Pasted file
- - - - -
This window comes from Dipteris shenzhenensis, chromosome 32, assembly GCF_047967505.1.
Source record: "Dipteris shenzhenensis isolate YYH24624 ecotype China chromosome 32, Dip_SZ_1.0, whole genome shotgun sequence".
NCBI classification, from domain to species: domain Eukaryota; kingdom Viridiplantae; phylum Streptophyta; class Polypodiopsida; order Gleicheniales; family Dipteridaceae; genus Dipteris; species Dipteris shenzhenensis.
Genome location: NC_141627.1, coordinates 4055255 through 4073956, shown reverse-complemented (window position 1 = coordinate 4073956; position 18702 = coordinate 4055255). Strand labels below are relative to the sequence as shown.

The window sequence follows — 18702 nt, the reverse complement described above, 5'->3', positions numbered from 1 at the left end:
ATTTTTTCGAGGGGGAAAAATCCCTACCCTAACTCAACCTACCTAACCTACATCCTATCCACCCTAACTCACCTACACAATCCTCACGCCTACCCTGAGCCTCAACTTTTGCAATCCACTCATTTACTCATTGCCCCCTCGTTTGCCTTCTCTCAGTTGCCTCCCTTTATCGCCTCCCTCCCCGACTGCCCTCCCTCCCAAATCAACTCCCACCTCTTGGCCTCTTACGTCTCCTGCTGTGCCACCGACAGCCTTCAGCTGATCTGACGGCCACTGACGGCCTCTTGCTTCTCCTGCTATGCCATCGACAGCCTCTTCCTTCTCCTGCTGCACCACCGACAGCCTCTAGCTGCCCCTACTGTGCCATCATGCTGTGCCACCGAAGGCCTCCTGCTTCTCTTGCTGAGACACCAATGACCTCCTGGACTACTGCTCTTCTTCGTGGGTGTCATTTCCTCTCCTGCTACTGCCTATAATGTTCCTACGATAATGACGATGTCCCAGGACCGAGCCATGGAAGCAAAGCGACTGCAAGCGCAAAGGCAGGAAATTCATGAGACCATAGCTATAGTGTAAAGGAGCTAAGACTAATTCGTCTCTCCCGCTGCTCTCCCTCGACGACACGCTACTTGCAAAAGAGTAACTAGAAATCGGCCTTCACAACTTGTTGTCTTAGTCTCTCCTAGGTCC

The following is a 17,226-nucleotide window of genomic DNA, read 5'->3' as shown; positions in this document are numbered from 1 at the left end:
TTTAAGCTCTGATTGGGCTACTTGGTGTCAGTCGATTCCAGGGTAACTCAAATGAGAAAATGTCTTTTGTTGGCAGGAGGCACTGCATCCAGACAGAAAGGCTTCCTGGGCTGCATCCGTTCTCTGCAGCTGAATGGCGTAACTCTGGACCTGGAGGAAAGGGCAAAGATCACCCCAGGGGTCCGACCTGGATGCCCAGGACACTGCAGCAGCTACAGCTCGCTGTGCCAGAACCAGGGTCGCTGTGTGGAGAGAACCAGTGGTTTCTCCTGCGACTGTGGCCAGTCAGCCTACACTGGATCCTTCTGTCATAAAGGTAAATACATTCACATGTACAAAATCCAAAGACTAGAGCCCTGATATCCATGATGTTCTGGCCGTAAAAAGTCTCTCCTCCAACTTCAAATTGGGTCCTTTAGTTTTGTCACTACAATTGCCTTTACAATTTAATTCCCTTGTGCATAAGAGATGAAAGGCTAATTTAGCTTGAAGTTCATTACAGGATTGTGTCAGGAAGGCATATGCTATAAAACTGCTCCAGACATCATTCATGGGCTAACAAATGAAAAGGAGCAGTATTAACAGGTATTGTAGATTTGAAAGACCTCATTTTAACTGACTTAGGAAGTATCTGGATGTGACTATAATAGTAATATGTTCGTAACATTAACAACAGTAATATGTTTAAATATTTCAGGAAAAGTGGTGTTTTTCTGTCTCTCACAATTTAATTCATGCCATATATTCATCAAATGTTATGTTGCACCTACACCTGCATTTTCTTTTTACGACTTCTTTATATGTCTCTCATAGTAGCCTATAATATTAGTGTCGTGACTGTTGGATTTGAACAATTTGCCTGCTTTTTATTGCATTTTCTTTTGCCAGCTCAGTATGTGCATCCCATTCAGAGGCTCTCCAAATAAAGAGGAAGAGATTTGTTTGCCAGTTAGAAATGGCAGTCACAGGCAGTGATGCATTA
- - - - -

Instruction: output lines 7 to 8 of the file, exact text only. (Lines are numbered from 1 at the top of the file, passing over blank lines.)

The following is a 17,226-nucleotide window of genomic DNA, read 5'->3' as shown; positions in this document are numbered from 1 at the left end:
TTTAAGCTCTGATTGGGCTACTTGGTGTCAGTCGATTCCAGGGTAACTCAAATGAGAAAATGTCTTTTGTTGGCAGGAGGCACTGCATCCAGACAGAAAGGCTTCCTGGGCTGCATCCGTTCTCTGCAGCTGAATGGCGTAACTCTGGACCTGGAGGAAAGGGCAAAGATCACCCCAGGGGTCCGACCTGGATGCCCAGGACACTGCAGCAGCTACAGCTCGCTGTGCCAGAACCAGGGTCGCTGTGTGGAGAGAACCAGTGGTTTCTCCTGCGACTGTGGCCAGTCAGCCTACACTGGATCCTTCTGTCATAAAGGTAAATACATTCACATGTACAAAATCCAAAGACTAGAGCCCTGATATCCATGATGTTCTGGCCGTAAAAAGTCTCTCCTCCAACTTCAAATTGGGTCCTTTAGTTTTGTCACTACAATTGCCTTTACAATTTAATTCCCTTGTGCATAAGAGATGAAAGGCTAATTTAGCTTGAAGTTCATTACAGGATTGTGTCAGGAAGGCATATGCTATAAAACTGCTCCAGACATCATTCATGGGCTAACAAATGAAAAGGAGCAGTATTAACAGGTATTGTAGATTTGAAAGACCTCATTTTAACTGACTTAGGAAGTATCTGGATGTGACTATAATAGTAATATGTTCGTAACATTAACAACAGTAATATGTTTAAATATTTCAGGAAAAGTGGTGTTTTTCTGTCTCTCACAATTTAATTCATGCCATATATTCATCAAATGTTATGTTGCACCTACACCTGCATTTTCTTTTTACGACTTCTTTATATGTCTCTCATAGTAGCCTATAATATTAGTGTCGTGACTGTTGGATTTGAACAATTTGCCTGCTTTTTATTGCATTTTCTTTTGCCAGCTCAGTATGTGCATCCCATTCAGAGGCTCTCCAAATAAAGAGGAAGAGATTTGTTTGCCAGTTAGAAATGGCAGTCACAGGCAGTGATGCATTA